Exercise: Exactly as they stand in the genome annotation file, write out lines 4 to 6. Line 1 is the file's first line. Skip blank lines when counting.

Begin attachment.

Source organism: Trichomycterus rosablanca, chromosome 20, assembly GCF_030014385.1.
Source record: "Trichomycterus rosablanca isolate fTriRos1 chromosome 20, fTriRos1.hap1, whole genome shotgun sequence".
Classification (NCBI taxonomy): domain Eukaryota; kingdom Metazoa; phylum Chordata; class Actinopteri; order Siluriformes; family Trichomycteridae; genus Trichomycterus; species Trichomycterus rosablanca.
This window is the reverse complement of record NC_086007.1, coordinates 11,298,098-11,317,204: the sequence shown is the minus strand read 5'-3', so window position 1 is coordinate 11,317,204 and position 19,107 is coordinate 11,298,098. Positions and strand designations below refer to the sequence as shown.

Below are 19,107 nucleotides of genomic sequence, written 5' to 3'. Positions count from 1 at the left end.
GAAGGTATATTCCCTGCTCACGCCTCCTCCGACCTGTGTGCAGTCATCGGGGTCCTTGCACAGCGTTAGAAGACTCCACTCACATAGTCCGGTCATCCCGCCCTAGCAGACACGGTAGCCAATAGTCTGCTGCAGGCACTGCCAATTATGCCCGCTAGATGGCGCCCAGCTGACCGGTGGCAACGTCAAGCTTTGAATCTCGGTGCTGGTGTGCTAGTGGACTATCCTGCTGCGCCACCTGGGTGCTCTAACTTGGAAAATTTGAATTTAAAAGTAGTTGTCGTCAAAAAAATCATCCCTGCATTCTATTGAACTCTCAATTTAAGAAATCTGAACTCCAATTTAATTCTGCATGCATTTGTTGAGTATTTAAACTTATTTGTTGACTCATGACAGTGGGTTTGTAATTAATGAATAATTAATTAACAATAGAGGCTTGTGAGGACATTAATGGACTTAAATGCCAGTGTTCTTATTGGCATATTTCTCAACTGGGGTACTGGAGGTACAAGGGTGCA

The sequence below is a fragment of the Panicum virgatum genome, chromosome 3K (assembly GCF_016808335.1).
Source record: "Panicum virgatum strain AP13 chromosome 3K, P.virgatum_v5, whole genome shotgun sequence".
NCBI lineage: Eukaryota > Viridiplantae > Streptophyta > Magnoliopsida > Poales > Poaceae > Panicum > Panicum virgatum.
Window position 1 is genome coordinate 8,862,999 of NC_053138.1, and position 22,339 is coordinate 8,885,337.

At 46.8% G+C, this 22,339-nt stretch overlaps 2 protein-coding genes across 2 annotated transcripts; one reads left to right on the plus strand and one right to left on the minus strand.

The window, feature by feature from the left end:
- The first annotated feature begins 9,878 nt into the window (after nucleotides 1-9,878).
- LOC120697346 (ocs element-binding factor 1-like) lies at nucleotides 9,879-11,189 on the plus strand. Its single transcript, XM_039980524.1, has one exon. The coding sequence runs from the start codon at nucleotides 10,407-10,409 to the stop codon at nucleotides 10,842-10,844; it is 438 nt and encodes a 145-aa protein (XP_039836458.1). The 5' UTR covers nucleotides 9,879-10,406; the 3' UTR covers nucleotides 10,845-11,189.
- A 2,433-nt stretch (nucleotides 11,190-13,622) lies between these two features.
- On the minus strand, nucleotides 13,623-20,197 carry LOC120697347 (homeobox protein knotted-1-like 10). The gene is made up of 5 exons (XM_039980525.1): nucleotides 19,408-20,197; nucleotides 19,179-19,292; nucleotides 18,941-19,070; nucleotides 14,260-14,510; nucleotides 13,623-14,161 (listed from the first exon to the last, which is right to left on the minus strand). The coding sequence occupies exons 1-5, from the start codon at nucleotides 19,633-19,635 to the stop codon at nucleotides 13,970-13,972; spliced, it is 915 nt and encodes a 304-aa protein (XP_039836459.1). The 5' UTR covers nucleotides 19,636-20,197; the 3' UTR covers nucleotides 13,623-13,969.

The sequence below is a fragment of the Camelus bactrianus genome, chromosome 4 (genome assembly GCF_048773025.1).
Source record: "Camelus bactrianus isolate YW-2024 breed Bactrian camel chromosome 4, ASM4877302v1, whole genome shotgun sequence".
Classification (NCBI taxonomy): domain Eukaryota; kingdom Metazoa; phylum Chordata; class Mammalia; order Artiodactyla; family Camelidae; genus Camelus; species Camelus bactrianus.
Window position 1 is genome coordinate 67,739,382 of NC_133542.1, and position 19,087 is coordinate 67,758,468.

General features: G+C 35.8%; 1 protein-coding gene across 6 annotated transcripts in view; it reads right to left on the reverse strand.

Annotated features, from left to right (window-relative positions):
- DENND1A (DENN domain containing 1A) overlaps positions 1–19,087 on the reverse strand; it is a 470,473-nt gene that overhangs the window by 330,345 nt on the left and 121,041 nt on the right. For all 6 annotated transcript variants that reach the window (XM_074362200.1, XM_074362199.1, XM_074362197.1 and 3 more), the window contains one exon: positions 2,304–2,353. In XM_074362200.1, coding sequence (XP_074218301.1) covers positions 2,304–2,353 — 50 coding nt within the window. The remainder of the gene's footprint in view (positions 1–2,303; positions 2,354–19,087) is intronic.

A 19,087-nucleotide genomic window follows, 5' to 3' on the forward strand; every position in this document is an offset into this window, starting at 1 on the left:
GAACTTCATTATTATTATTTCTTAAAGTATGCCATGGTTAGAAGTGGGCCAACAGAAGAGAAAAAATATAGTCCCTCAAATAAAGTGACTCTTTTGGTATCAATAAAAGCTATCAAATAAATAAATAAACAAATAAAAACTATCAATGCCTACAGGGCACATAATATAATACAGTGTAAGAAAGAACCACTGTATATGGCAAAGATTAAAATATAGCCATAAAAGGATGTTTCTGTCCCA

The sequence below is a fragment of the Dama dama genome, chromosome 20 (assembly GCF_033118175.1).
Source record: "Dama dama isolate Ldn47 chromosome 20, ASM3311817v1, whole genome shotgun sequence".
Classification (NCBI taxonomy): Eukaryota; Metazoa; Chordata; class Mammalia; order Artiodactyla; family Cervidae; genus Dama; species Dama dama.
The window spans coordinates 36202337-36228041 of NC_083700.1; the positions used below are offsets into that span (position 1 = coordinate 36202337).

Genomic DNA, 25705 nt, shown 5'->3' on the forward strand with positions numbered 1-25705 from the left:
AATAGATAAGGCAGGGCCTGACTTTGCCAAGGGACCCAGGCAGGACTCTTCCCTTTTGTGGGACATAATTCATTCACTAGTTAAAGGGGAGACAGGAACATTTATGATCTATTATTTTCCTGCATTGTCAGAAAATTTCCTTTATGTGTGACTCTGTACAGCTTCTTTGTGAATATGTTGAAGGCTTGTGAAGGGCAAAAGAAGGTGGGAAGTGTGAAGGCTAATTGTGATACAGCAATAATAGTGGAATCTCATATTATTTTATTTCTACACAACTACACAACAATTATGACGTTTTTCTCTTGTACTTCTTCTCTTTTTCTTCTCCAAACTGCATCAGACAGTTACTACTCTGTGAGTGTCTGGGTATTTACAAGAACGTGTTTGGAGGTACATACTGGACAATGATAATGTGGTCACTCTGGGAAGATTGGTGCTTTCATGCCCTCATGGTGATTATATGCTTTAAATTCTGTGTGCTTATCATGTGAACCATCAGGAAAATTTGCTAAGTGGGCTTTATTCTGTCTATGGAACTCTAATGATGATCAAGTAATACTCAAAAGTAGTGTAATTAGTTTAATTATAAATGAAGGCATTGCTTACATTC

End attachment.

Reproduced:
This window is the reverse complement of record NC_086007.1, coordinates 11,298,098-11,317,204: the sequence shown is the minus strand read 5'-3', so window position 1 is coordinate 11,317,204 and position 19,107 is coordinate 11,298,098. Positions and strand designations below refer to the sequence as shown.

Below are 19,107 nucleotides of genomic sequence, written 5' to 3'. Positions count from 1 at the left end.
GAAGGTATATTCCCTGCTCACGCCTCCTCCGACCTGTGTGCAGTCATCGGGGTCCTTGCACAGCGTTAGAAGACTCCACTCACATAGTCCGGTCATCCCGCCCTAGCAGACACGGTAGCCAATAGTCTGCTGCAGGCACTGCCAATTATGCCCGCTAGATGGCGCCCAGCTGACCGGTGGCAACGTCAAGCTTTGAATCTCGGTGCTGGTGTGCTAGTGGACTATCCTGCTGCGCCACCTGGGTGCTCTAACTTGGAAAATTTGAATTTAAAAGTAGTTGTCGTCAAAAAAATCATCCCTGCATTCTATTGAACTCTCAATTTAAGAAATCTGAACTCCAATTTAATTCTGCATGCATTTGTTGAGTATTTAAACTTATTTGTTGACTCATGACAGTGGGTTTGTAATTAATGAATAATTAATTAACAATAGAGGCTTGTGAGGACATTAATGGACTTAAATGCCAGTGTTCTTATTGGCATATTTCTCAACTGGGGTACTGGAGGTACAAGGGTGCA